Dave


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RE: Help...jar of pickles didn't seal

It needs to be a brine that is at least half 5 % acidity vinegar to water ratio. Your recipe is unsafe to use.


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RE: Help...jar of pickles didn't seal

Sorry, but I was talking abou "pH" which is the most importan issue in canning. I read her that pH of 4.2 and lower is goof proof safe. My actual calculation showed a pH=2.7.

A 50/50 vin/water will have a pH of 2.56. No matter how much water leaches ot of cucumbers etc. (even if halfs the ratio of vin/w) still the pH will remain well in the safe region.
Plus you have salt in it too. It is also another preservative.


Foot Note:

pH is a logarithimc function scale, not LINEAR.
example:
5.00% acetic acid (household vinegar) has a pH of 2.40

2.50% acetic acid (50vin/50wa) has a pH of 2,50

1.25% acetic acid(25vin/75w) has a pH of 2.70

Here we assume adding pure water(distilled, neutral, pH=7). But most waters (tap, bottled, spring ) have a pH of 6 or lower. So actually it helps to keep the pH low(acidity higher) But we ignore that effect as it is negligible.


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RE: Help...jar of pickles didn't seal

seysonn - can I ask how much actual canning you do annually and where do you get most of your canning information?

pH is a logarithimc function scale

Yes it is but that scale has to include ALL the ingredients in the computation to determine the actual pH. The cukes are the primary ingredient and given their pH of +/-5.5 and 90% water composition you don't think they should be included in the computation?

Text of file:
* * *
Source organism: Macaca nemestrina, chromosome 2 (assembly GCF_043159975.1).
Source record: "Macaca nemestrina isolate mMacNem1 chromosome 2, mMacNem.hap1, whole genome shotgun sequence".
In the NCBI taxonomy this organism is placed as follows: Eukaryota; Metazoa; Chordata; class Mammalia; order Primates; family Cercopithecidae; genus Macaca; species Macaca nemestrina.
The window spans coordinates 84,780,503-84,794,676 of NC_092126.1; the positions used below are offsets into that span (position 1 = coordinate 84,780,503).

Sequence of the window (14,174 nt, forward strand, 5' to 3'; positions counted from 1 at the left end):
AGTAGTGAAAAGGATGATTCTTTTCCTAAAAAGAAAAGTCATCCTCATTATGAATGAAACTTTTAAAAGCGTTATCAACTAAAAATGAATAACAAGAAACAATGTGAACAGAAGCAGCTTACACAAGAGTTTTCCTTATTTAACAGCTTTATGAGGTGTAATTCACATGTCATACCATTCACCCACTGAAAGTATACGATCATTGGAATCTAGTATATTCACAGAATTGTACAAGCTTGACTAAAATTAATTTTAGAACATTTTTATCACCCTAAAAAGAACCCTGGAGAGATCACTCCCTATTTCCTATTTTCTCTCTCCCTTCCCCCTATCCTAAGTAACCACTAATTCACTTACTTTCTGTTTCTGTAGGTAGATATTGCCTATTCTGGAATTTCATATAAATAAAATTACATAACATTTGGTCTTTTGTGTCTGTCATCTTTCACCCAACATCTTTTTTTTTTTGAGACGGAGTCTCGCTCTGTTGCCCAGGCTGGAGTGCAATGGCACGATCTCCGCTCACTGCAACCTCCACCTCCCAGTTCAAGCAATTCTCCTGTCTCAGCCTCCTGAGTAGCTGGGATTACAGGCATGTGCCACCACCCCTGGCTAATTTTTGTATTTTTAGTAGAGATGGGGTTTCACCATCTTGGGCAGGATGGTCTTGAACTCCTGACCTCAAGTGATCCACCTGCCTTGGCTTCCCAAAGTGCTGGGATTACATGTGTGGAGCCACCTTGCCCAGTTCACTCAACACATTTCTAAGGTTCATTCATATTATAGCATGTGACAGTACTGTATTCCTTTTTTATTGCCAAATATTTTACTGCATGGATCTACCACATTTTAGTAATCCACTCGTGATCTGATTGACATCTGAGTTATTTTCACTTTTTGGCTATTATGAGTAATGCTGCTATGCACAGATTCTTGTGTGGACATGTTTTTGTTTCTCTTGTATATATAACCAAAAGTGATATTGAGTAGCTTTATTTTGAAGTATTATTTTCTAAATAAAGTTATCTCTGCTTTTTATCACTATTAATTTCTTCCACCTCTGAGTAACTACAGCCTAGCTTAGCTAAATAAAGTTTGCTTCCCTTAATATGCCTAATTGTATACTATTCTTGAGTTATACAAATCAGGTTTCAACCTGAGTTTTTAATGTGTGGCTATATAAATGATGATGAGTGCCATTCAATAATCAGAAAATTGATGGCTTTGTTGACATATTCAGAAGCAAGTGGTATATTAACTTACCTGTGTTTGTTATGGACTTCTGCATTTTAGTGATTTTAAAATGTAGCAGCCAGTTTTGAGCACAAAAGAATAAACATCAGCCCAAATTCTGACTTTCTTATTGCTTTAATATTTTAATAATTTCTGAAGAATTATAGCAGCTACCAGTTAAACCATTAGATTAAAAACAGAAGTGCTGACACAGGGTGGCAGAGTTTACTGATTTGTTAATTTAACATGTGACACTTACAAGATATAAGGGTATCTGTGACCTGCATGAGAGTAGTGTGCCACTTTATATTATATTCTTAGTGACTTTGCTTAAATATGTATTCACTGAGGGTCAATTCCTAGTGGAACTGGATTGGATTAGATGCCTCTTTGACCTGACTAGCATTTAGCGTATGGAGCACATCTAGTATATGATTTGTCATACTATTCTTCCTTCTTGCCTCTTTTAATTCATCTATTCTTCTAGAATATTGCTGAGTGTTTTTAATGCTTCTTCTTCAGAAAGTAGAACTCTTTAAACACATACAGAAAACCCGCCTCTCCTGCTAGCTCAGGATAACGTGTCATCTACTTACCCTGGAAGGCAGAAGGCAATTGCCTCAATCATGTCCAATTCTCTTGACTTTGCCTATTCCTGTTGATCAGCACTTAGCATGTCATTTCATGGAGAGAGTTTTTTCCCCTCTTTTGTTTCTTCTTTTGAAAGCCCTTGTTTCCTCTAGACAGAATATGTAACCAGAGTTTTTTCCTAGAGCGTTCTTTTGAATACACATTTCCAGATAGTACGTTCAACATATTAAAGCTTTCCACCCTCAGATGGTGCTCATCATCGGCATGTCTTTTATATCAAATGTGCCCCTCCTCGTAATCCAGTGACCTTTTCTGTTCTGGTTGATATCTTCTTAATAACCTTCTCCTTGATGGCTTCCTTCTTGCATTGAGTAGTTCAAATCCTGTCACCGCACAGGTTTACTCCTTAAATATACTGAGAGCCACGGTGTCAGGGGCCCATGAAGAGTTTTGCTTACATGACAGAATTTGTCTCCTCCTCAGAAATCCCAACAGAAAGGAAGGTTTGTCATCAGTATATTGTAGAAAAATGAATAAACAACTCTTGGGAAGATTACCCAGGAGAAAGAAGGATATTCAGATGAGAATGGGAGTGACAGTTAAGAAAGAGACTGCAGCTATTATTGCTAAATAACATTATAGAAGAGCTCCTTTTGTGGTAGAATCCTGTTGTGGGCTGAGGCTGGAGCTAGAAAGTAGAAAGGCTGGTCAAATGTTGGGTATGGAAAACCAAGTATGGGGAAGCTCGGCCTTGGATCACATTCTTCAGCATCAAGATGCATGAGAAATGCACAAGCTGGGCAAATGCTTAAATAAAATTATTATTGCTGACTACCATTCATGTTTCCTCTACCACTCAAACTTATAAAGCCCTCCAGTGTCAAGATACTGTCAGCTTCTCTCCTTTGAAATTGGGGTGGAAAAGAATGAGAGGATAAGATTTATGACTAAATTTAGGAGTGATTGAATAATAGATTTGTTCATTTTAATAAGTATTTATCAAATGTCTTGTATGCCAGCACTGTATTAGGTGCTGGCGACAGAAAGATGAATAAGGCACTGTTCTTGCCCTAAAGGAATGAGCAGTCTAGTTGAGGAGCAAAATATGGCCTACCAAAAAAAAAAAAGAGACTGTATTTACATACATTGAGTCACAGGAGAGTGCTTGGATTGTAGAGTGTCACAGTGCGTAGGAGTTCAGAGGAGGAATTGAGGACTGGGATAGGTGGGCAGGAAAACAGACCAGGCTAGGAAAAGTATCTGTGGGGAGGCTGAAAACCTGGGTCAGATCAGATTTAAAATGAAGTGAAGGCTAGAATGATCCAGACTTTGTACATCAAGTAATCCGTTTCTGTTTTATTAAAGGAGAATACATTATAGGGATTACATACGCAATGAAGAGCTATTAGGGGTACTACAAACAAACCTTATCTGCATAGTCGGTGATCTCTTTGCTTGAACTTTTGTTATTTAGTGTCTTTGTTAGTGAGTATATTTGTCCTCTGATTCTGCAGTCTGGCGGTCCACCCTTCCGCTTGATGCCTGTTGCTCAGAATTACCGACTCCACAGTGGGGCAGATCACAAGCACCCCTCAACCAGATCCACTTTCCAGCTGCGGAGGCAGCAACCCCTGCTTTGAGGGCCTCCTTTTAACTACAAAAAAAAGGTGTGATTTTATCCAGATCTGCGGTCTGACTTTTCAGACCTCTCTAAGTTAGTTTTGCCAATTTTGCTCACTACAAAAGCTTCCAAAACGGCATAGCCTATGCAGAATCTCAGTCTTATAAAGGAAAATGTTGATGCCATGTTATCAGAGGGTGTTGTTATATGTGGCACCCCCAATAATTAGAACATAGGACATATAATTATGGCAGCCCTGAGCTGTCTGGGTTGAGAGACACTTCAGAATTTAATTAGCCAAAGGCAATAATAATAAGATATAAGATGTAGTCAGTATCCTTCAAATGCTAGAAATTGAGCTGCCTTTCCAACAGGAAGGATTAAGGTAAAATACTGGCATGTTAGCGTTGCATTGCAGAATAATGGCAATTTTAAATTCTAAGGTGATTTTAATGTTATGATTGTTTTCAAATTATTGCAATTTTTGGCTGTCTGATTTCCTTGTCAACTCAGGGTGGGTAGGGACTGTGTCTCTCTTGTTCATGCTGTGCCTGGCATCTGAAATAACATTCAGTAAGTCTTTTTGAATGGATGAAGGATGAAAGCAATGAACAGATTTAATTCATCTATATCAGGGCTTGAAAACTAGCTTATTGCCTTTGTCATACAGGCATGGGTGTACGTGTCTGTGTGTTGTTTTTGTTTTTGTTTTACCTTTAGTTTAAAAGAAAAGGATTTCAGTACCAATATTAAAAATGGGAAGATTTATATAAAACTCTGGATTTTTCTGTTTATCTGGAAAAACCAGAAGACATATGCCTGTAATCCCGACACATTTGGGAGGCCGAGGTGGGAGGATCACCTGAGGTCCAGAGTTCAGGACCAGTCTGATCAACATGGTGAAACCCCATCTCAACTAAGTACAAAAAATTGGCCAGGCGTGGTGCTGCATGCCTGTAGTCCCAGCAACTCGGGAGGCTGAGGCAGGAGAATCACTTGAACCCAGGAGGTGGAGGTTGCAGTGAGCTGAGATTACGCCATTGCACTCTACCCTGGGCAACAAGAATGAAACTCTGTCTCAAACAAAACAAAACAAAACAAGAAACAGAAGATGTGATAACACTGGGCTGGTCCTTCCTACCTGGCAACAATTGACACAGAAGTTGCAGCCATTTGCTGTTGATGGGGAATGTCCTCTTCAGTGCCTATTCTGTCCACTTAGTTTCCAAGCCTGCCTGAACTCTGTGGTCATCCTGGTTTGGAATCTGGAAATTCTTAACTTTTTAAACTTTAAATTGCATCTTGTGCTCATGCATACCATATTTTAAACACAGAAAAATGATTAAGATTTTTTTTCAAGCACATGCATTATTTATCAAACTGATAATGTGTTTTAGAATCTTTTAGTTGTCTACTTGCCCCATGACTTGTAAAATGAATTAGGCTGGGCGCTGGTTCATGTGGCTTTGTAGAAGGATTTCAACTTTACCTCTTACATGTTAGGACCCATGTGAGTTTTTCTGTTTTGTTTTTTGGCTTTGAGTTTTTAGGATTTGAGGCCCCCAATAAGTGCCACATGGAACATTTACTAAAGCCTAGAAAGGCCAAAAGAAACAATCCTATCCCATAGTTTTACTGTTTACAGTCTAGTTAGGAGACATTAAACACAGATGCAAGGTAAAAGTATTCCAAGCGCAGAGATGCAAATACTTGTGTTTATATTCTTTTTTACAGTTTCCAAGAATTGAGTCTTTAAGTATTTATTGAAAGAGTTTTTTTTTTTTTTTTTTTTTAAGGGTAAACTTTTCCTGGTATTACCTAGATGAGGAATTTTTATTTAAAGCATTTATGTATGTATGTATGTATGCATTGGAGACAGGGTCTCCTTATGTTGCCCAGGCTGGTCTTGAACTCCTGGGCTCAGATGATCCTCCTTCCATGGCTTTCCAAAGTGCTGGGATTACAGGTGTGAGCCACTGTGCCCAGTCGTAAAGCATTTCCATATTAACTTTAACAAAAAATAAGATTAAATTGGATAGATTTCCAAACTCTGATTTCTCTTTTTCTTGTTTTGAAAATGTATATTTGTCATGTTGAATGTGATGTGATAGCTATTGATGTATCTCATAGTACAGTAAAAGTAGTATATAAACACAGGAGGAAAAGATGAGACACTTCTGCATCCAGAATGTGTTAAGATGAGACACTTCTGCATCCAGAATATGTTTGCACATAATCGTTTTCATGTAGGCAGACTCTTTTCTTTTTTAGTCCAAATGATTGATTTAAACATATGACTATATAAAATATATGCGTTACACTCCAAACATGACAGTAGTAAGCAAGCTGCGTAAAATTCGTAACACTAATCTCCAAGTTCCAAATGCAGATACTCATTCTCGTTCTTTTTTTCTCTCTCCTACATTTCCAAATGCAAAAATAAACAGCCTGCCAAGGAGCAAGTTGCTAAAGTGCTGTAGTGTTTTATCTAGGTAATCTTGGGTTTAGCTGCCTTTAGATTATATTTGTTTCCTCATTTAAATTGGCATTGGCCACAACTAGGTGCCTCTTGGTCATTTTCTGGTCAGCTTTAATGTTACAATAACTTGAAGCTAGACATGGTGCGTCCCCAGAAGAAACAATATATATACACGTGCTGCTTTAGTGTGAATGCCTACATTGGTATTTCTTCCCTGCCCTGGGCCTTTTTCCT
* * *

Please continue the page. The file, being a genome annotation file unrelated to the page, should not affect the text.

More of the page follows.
What can you possibly gain by continuously pulling up old threads and disputing the standard approved guidelines that have been tested and re-tested and tested yet again by numerous food science labs for decades? This isn't mechanical or electrical engineering. It is a different science completely and it serves no one to provide readers with non-applicable information.

Unlike many canning/food preservation forums we work very hard here to provide people with accurate, safe, well-supported, well-documented, well-researched canning information. Information they can trust to be as accurate as possible. You always have the option of accepting or ignoring that information but unsubstantiated disputes just to cause disputes helps no one..

People don't use distilled water when canning. They use tap water. In addition, the average tap water is NOT neutral, it is alkaline, Cukes, in terms of canning, are strongly low-acid (alkaline), So as mentioned several times above a 50:50 vinegar and water solution is the MINIMUM recommended pickling brine to be used in canning when using untested recipes.

Dave

This post was edited by digdirt on Sat, Oct 5, 13 at 19:35


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RE: Help...jar of pickles didn't seal

Look, seysonn, you are free to believe what you wish and can what you wish.

I could say the problem is that a weak vinegar solution is not sufficient to consistently acidify a low-acid product, and that studies have shown the presence of low acid "pockets" remaining within the product after processing. But I'm sure in all your wisdom you'd find something wrong with that fact also.

I am not sure what your mission is or how it is you conclude all the data is flawed (except yours of course) but this whole thing has become a distraction and a huge waste of time. I do not plan to respond further to any of your comments.

Carol


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RE: Help...jar of pickles didn't seal

Salt is not a preservative in fresh pack pickles, only for flavor. It would have to be super saturated in salt to preserve them. You can omit the salt from a recipe with a safe brine other than if you are fermenting.

I agree with you Carol, I am not sure what the purpose of all of this is. Especially since the foods have all been tested and tested and retested in labs by food scientists.


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RE: Help...jar of pickles didn't seal

Thank you Dave, Carol, and linda,
(I hope I did not omit any name )
You are all correct.


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RE: Help...jar of pickles didn't seal

Thank you, Carol... sorry I didn't get right back in, but that is what I did was refrigerate them immediately to eat first. :)